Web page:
Skip to main content

Volunteering for the future

By [email protected] - 1st July 2019 - 14:38

Over the past few decades, the surveying profession has gone through a series of significant changes and innovations. The main technical advancements have been the introduction of GNSS, laser scanning and digital photogrammetry, in conjunction with the use of UAVs. The global localisation of the place where we “are” has become child’s play, thanks to the technology of communication and GNSS.

Decades ago, a surveyor’s typical services were only partly accessible and generally reserved for military and state administration purposes. This has changed radically. Today, geo-information and related areas are seen as a public good and beneficial for the well-being and betterment of society. Additionally, modern geo-data products are increasing in quality and are becoming increasingly available, free of charge, to the user.

Sociologists say that we are living in ‘one global world’ – in other words, our daily lives are more similar than they were in the past. We wear similar clothes, listen to the same music, and watch the same series on TV or Netflix. But although our societies are becoming more and more aligned with each other, there is still greater individualism. During the past decade, it has become increasingly difficult to convince people to do volunteer work for organisations such as the local football club, the choir or a professional organisation.

Our professional and private lives have become computerised. With modern communication technologies such as the internet, smartphones, email and social media, most of us are and want to be present everywhere, 24 hours a day.

We are also encountering an overall acceleration in the technical world. Digitalisation is one of the buzzwords we encounter nearly everywhere. Innovations are appearing faster and the lifecycles of products and entire product groups are becoming significantly shorter. This trend of accelerated changes will not stop in the future. We will continue to adapt our professional and personal lives to these changes.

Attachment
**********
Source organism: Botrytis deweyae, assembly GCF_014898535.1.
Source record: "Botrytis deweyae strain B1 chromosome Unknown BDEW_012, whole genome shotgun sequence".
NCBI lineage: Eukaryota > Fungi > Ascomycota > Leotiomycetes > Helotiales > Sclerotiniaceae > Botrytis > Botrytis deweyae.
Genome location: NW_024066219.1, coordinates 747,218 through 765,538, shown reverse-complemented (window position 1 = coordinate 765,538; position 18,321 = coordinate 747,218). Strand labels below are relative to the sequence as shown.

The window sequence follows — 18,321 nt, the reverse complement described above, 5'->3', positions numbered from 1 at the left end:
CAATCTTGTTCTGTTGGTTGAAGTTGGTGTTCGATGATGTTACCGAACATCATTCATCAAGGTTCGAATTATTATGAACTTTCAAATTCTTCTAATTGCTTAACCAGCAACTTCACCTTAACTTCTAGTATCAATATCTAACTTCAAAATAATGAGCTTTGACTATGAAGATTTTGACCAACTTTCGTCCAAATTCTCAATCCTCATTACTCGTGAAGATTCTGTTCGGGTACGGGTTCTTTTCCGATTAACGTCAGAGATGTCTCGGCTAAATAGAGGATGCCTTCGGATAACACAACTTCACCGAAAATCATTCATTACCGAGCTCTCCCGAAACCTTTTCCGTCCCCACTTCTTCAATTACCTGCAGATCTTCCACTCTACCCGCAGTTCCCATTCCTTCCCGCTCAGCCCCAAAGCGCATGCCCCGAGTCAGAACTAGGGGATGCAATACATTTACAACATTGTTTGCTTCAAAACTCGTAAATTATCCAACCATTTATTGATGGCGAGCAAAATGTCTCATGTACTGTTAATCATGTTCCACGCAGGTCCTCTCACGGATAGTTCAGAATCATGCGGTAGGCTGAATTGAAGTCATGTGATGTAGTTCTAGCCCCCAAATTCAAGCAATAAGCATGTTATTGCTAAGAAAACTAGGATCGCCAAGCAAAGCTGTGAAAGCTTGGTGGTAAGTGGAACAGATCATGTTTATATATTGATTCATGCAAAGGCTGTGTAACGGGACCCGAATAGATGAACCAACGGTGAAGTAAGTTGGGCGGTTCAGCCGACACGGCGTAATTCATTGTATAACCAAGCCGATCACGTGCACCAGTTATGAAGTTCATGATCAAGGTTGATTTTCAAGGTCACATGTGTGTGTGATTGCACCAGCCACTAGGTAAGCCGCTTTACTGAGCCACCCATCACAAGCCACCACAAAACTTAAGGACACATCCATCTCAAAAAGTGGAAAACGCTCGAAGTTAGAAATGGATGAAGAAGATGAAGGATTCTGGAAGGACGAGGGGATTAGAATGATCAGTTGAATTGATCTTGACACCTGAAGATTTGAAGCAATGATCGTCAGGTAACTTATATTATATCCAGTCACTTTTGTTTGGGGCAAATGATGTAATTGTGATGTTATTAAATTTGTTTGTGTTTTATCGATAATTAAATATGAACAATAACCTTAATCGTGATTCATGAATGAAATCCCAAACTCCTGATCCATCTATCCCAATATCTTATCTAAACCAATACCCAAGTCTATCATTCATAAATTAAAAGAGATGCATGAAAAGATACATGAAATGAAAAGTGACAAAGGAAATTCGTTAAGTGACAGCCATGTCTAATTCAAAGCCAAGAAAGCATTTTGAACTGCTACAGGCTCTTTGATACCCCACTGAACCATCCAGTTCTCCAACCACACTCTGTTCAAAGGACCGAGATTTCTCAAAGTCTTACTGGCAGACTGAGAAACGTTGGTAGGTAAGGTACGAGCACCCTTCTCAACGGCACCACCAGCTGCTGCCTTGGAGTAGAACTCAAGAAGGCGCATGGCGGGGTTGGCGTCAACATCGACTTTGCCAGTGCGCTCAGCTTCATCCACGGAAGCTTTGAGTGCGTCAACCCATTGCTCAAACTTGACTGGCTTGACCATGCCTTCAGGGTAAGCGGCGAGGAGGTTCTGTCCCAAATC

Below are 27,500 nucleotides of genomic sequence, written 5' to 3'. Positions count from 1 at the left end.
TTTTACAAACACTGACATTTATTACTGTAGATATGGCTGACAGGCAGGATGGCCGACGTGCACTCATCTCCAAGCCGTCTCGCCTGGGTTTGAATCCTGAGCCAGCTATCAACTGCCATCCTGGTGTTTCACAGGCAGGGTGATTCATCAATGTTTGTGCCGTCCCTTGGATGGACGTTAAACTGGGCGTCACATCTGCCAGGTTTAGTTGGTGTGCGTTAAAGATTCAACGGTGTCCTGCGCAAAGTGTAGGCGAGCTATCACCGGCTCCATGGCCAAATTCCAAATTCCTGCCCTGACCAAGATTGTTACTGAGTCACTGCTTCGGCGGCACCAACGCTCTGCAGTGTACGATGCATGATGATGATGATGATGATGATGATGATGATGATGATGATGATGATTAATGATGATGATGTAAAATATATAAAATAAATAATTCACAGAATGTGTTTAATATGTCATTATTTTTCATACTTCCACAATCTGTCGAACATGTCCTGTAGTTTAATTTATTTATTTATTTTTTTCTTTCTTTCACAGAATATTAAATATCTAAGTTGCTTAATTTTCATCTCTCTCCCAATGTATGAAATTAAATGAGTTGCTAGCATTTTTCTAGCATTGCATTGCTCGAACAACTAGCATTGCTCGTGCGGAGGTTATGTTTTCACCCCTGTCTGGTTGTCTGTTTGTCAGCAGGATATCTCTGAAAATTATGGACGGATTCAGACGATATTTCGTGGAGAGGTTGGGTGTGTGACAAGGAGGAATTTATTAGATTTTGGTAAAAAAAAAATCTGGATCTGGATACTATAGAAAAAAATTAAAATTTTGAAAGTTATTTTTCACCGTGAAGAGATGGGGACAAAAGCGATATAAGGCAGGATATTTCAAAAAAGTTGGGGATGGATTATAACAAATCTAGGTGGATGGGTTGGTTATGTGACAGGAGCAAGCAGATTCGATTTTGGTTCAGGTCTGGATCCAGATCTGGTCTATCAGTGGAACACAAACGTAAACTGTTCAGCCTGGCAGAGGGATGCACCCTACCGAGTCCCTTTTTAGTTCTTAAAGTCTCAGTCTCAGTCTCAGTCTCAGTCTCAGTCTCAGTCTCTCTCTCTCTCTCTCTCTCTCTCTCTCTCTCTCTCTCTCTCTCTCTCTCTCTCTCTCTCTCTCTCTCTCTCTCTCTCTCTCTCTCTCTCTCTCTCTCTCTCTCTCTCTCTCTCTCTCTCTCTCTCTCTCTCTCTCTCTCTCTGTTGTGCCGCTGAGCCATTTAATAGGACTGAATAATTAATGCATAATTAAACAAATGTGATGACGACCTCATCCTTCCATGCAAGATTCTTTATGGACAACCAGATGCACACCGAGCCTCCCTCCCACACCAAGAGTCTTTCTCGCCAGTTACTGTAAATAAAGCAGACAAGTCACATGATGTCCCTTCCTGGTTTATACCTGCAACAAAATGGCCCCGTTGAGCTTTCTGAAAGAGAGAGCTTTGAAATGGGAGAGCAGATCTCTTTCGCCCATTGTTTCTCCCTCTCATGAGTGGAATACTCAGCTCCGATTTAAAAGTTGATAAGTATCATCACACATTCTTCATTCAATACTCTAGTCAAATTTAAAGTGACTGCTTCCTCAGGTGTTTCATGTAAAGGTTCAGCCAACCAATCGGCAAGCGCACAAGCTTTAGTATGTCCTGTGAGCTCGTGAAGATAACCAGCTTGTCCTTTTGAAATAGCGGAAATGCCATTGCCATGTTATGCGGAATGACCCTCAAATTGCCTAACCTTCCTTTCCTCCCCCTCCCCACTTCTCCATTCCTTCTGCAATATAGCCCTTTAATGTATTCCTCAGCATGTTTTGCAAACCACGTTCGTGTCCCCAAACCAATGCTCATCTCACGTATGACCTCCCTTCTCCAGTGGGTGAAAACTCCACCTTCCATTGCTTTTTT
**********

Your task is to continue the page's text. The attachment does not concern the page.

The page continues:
FIG must update

Over the past 30 years, FIG has become an organisation that acts on a global scale. If we want to keep our position as the premier international representation of surveyors, we cannot ignore the dramatic changes in technology and society that have occurred to stay relevant for our profession and society.

The motto of the term of office for 2019 to 2022 is ‘volunteering for the future’. FIG is a global organisation representing and promoting the interests of our profession and of all surveyors worldwide. The brand ‘FIG’ is well known but this will not automatically continue. If we want to maintain our leading position as a professional organisation, we need volunteers and ongoing support on all levels. These commitments and personal involvement are achievable in many different ways.

The most common possibilities are as follows:

  • To participate in FIG Working Weeks and Congresses.
  • To encourage and motivate our colleagues to participate in future FIG events and activities.